Alpharetta DUI Lawyer
When facing a DUI charge, you may be feeling overwhelmed and uncertain about your future. Depending on the severity of the offense and your criminal history, you could also be facing a jail sentence as well as the suspension of your driver’s license.
Certain defenses may be available in your DUI case that could result in the reduction or dismissal of charges under appropriate circumstances. However, taking advantage of these defenses will necessitate the assistance of a fearless defense attorney. Schedule a free consultation with an Alpharetta DUI lawyer today.
What is a DUI Charge?
Under the Official Code of Georgia §40-6-391, individuals commit the offense of driving under the influence (DUI) when they:
- Are under the influence of alcohol, drugs, glue, aerosols, or other toxic vapors, or any combination thereof to the extent that it is less safe for them to drive,
- Have a blood alcohol concentration (BAC) of 0.08 percent or more within three hours of being in physical control of or driving a motor vehicle
- Have any amount of marijuana or a controlled substance present in their blood, urine, or both
This statute further establishes that individuals may not use the fact that they have a valid prescription for a controlled substance as a defense to DUI if using the controlled substance makes them incapable of driving safely. An Alpharetta DUI attorney may be able to build a strong case on behalf of individuals who are facing DUI charges.
Penalties for DUI in Alpharetta
Like most other criminal offenses, a first DUI offense typically results in more lenient penalties than subsequent DUI offenses. As a result, a DUI offense may be charged as a misdemeanor, a high and aggravated misdemeanor, or even a felony charge depending on the circumstances. The penalties for DUI can be severe, which is why it is critical for a defendant to obtain a dedicated DUI lawyer in Alpharetta as soon as possible.
First DUI Offense
For a first DUI offense, the offense may be charged as a misdemeanor. Convicted individuals may face a jail sentence of between ten days and one year, as well as a minimum fine of $300 and a maximum fine of $1,000. All but 24 hours of the ten days can be suspended by the judge if that is part of a negotiated plea.
Individuals will also have to complete a mandatory minimum of 40 hours of community service unless their BAC was less than 0.08 percent, in which case only 20 hours of community services is required. A sentencing judge might opt to suspend or probate the entire jail sentence for a DUI unless the BAC of the individuals was 0.08 percent or more, in which case a 24-hour minimum jail sentence would be required as well.
No matter the length of their prospective jail sentence, these individuals would additionally spend the remainder of one year—less any days spent in jail—on probation, as well as complete a DUI alcohol and drug education course. The law also requires a mandatory clinical substance abuse evaluation and a course of treatment, if recommended.
Second DUI Offense
A second DUI offense within ten years is still a misdemeanor offense, but it requires a mandatory minimum jail sentence of 72 hours up to a maximum of one year. Individuals must also pay a fine ranging from $600 to $1,000, complete 30 days (240 hours) of community service, and undergo a clinical evaluation and any recommended substance abuse treatment.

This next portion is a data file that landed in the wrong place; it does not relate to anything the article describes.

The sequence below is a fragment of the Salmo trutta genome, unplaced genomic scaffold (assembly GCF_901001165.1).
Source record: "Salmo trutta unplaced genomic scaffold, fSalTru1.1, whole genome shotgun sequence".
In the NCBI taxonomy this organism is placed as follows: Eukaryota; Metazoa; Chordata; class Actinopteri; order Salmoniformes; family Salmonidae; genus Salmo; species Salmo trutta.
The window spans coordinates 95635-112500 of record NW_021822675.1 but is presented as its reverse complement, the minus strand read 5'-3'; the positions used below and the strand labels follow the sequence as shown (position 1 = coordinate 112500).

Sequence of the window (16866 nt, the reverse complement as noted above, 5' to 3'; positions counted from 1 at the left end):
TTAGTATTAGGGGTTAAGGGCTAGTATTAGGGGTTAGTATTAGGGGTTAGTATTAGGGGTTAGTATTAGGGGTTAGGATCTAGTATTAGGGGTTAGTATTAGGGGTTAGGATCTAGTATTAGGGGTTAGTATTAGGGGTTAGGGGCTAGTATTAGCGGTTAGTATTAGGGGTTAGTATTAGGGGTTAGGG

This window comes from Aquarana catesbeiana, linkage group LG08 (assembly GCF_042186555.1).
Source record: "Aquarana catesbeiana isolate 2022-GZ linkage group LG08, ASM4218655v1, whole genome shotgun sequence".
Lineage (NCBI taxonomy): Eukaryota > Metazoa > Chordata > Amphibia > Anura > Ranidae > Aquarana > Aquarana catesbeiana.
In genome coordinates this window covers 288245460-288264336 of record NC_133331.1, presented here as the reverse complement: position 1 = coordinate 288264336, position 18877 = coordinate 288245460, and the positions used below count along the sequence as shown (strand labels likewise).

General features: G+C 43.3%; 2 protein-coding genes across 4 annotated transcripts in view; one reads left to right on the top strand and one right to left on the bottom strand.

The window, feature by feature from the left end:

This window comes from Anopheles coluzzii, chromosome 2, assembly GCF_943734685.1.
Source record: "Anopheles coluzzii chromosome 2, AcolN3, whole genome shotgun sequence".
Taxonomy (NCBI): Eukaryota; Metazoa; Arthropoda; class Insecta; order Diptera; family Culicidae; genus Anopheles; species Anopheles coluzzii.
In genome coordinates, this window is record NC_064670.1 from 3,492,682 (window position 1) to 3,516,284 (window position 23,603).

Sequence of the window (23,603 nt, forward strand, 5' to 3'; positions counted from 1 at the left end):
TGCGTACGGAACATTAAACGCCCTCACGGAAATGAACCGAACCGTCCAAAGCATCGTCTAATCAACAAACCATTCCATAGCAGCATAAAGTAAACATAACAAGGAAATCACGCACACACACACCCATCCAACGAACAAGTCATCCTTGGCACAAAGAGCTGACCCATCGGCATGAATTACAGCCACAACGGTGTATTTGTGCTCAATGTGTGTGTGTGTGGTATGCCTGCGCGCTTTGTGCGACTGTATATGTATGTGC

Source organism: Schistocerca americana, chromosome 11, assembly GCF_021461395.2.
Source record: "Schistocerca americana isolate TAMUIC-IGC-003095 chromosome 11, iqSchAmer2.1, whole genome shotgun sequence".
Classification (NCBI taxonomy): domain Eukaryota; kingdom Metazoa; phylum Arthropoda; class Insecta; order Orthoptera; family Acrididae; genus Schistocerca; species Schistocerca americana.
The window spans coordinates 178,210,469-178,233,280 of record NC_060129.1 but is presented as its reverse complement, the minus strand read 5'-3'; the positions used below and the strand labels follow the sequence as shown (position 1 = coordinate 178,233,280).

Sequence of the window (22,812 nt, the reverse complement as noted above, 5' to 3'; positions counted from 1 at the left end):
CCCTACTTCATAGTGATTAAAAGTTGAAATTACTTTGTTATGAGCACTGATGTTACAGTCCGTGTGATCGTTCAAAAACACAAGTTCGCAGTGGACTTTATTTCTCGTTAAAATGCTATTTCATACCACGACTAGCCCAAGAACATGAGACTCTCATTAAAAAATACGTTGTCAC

Multiple DUI Convictions
A third DUI offense within ten years results in a high and aggravated misdemeanor charge. Individuals convicted of this offense face a mandatory minimum 15-day jail sentence, a total potential jail sentence of 120 days to 12 months, and a fine ranging from $1,000 to $5,000. A third conviction also requires 30 days of community service and 12 months of probation less any days served in jail. It is important to note that very few judges give the minimum sentence on a repeat DUI offense.
A fourth DUI offense within ten years is a felony offense that requires payment of a fine of between $1,000 and $5,000 and a minimum 90-day mandatory sentence of incarceration. Ultimately, individuals can serve anywhere from one to five years in prison and must serve the balance of five years on probation upon conviction. Individuals may also be required to complete 60 days of community service.
A third, fourth, or subsequent DUI would also require individuals to attend an education program, undergo an assessment, and complete any recommended treatment.
Many counties in Georgia, including Fulton County where Alpharetta is located, have instituted the use of rehabilitation courts, commonly referred to as DUI Court. DUI Court is similar to Drug Court – it is designed to address the underlying substance abuse problem that has led to multiple arrests for DUI. The focus is on counseling, rather than incarceration. Those who participate in DUI Court programs may have access to a limited driving permit to complete the heavy schedule of counseling classes and meetings with the judge over the course of the program. Most programs last more than a year. If you find yourself facing a repeat DUI charge in Alpharetta, be sure to discuss the possibility of DUI Court with an experienced attorney.
Retain the Services of an Alpharetta DUI Attorney
The impact of a DUI conviction can be severe, and the resulting penalties only increase with prior convictions. An Alpharetta DUI lawyer is crucial to minimizing the impact of a DUI charge on your life.
Working with legal counsel may enable you to improve the outcome of the charges against you. Getting legal advice when you need it most can be essential when facing criminal charges with potentially harsh results, so call today to schedule an initial consultation.